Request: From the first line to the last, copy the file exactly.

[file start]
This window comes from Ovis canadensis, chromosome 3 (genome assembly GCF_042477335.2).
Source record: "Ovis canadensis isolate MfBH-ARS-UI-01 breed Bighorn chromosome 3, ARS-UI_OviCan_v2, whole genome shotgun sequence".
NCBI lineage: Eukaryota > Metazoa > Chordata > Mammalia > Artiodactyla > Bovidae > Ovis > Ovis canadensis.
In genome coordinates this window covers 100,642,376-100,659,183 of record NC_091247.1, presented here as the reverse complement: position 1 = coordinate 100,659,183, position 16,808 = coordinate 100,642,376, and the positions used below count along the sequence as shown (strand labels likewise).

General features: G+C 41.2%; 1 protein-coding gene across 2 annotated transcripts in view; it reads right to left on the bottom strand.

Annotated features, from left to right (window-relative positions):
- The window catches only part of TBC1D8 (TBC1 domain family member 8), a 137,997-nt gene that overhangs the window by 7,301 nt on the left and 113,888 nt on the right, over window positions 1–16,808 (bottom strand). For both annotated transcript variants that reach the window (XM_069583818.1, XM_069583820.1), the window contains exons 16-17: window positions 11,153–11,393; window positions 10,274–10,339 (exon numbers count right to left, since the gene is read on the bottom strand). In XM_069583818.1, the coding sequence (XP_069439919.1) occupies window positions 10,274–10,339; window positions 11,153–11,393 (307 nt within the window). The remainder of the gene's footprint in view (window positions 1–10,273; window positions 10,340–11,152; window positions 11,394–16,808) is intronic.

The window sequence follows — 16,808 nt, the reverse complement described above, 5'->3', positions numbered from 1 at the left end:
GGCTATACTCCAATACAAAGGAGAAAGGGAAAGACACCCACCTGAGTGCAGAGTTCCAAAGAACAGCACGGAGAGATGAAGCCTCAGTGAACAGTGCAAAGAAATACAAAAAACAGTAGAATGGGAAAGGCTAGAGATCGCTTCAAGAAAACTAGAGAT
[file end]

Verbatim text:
This window comes from Ovis canadensis, chromosome 3 (genome assembly GCF_042477335.2).
Source record: "Ovis canadensis isolate MfBH-ARS-UI-01 breed Bighorn chromosome 3, ARS-UI_OviCan_v2, whole genome shotgun sequence".
NCBI lineage: Eukaryota > Metazoa > Chordata > Mammalia > Artiodactyla > Bovidae > Ovis > Ovis canadensis.
In genome coordinates this window covers 100,642,376-100,659,183 of record NC_091247.1, presented here as the reverse complement: position 1 = coordinate 100,659,183, position 16,808 = coordinate 100,642,376, and the positions used below count along the sequence as shown (strand labels likewise).

General features: G+C 41.2%; 1 protein-coding gene across 2 annotated transcripts in view; it reads right to left on the bottom strand.

Annotated features, from left to right (window-relative positions):
- The window catches only part of TBC1D8 (TBC1 domain family member 8), a 137,997-nt gene that overhangs the window by 7,301 nt on the left and 113,888 nt on the right, over window positions 1–16,808 (bottom strand). For both annotated transcript variants that reach the window (XM_069583818.1, XM_069583820.1), the window contains exons 16-17: window positions 11,153–11,393; window positions 10,274–10,339 (exon numbers count right to left, since the gene is read on the bottom strand). In XM_069583818.1, the coding sequence (XP_069439919.1) occupies window positions 10,274–10,339; window positions 11,153–11,393 (307 nt within the window). The remainder of the gene's footprint in view (window positions 1–10,273; window positions 10,340–11,152; window positions 11,394–16,808) is intronic.

The window sequence follows — 16,808 nt, the reverse complement described above, 5'->3', positions numbered from 1 at the left end:
GGCTATACTCCAATACAAAGGAGAAAGGGAAAGACACCCACCTGAGTGCAGAGTTCCAAAGAACAGCACGGAGAGATGAAGCCTCAGTGAACAGTGCAAAGAAATACAAAAAACAGTAGAATGGGAAAGGCTAGAGATCGCTTCAAGAAAACTAGAGAT